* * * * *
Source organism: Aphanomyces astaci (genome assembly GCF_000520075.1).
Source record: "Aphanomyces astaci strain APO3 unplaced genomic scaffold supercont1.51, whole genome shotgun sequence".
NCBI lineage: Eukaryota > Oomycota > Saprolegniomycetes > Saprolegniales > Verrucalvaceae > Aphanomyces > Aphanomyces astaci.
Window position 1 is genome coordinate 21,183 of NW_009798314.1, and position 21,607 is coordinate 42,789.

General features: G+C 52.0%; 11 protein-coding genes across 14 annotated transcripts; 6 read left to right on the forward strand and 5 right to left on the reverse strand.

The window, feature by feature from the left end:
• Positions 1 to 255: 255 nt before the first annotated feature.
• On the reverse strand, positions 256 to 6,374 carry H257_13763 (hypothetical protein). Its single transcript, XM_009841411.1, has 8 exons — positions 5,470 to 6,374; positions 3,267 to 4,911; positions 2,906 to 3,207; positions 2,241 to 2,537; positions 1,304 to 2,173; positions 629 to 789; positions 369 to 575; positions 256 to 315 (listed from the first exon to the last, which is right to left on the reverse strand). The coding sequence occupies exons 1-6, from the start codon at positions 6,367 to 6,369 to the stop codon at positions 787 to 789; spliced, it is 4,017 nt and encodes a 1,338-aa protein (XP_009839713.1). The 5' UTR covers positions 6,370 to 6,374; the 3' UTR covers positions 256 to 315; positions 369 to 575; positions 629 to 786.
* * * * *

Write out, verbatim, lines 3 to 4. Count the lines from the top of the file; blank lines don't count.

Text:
NCBI lineage: Eukaryota > Oomycota > Saprolegniomycetes > Saprolegniales > Verrucalvaceae > Aphanomyces > Aphanomyces astaci.
Window position 1 is genome coordinate 21,183 of NW_009798314.1, and position 21,607 is coordinate 42,789.